Policing Police Access to Criminal Justice Data
78 Pages Posted: 30 Apr 2018 Last revised: 3 Aug 2018
Date Written: April 18, 2018
Today, it is often noted that we live in an information-based society. This is certainly true of police on street patrol, who more than ever before rely on, and enjoy ready access to, information when doing their work. Information in aggregated form, for instance, is used to create algorithms for “hot spot” policing that targets specific areas. Information concerning individuals, however, must somehow be tied to them if it is to be useful. An arrest warrant in a database, for example, lies inert until an officer associates it with an individual; so too does information regarding suspected gang affiliation and the mass of other information contained in databases. With databases expanding exponentially by the day, and police engaging in what has come to be known as database policing, in search of “hits,” personal identity has assumed unprecedented importance. This article addresses these developments. Unlike prior scholarship, which has focused mainly on the collection and use of information regarding individuals, the article examines the intermediate step of database policing: the means by which police access database information. For police, the benefits of such access are as broad as the expanse of databases on which they have come to rely, which is very broad indeed. Databases today include not only arrest warrants, most often for minor offenses, which police can use for evidentiary “fishing expeditions” when conducting searches incident to arrest. They also include records of prior stops, arrests, and convictions, which often reflect racially biased policing practices that are reified when relied upon by police. Databases even contain personally sensitive information that, while not incriminating, can be embarrassing for individuals who are detained. By conceiving of personal identity itself as evidentiary fruit worthy of constitutional regulation the article fills a major gap in policing scholarship, addressing a matter that will only grow in importance as police increasingly rely on databases that are rapidly proliferating in number and kind.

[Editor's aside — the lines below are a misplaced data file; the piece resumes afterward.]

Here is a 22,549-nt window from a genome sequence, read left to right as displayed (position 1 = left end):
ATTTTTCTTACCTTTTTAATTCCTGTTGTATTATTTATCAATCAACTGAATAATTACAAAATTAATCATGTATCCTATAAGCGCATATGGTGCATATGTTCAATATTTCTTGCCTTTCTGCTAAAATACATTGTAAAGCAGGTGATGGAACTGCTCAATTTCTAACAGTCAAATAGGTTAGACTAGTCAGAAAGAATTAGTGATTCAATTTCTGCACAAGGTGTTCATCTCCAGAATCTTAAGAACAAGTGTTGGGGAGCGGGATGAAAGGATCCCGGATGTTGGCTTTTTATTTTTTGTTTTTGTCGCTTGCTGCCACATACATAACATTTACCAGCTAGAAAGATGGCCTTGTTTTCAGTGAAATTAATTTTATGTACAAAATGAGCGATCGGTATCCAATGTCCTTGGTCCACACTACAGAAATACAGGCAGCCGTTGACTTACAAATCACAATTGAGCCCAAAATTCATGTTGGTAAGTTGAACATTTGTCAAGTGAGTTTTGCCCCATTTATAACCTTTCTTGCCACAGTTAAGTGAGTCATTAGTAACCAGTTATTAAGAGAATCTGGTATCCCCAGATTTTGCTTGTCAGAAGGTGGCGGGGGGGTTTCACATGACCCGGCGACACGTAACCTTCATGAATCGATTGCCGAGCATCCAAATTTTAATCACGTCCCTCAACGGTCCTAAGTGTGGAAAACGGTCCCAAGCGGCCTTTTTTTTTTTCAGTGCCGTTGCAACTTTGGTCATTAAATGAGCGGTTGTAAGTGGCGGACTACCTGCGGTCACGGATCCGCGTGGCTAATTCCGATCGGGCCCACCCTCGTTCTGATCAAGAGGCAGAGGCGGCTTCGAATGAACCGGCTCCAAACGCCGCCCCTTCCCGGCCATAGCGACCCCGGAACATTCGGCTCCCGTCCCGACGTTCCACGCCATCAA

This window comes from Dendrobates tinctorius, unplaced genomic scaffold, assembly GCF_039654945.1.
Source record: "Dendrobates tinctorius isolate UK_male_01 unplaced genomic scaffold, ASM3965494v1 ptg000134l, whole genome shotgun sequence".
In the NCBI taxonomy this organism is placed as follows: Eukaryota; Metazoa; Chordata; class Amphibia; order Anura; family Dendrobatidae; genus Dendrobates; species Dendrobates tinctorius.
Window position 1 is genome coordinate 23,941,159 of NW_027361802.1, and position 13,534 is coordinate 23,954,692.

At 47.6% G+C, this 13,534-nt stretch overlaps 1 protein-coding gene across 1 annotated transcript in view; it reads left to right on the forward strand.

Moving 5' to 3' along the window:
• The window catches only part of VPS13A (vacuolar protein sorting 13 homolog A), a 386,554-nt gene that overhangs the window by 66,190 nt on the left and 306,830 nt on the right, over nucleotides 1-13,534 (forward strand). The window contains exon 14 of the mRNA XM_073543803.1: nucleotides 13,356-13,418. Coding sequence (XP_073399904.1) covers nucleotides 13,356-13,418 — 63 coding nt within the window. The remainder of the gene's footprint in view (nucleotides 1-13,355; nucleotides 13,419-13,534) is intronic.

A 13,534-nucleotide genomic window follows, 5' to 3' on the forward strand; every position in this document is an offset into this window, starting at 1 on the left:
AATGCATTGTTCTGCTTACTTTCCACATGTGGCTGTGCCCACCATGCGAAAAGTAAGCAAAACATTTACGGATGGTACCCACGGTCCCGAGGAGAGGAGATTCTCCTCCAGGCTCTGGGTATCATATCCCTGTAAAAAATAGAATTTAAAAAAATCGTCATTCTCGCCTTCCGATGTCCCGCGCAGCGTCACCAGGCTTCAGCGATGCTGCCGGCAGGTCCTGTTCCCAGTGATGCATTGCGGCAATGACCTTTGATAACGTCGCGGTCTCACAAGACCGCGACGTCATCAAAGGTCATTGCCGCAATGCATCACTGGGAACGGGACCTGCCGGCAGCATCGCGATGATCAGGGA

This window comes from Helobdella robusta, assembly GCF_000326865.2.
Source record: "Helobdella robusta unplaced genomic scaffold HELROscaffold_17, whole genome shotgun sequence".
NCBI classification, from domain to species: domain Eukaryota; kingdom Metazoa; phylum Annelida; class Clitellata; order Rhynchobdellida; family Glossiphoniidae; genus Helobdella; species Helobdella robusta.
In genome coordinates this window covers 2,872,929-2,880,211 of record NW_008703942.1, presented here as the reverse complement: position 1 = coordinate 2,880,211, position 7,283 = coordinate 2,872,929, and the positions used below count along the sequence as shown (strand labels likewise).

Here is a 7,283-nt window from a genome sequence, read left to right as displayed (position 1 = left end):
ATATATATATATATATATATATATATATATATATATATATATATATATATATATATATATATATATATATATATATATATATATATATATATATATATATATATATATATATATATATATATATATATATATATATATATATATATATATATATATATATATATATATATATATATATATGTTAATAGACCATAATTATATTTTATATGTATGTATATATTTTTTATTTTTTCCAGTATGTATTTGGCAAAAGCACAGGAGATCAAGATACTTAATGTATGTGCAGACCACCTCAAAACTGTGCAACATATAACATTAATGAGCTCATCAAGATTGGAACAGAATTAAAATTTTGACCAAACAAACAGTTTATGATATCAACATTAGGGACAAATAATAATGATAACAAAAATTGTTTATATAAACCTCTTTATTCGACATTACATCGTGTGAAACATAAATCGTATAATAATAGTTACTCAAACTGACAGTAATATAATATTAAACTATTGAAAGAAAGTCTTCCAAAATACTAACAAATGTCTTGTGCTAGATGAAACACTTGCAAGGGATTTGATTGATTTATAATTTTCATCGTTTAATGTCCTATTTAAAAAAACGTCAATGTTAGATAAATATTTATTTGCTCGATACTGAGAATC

Keywords: Fourth Amendment, policing, identity, Strieff
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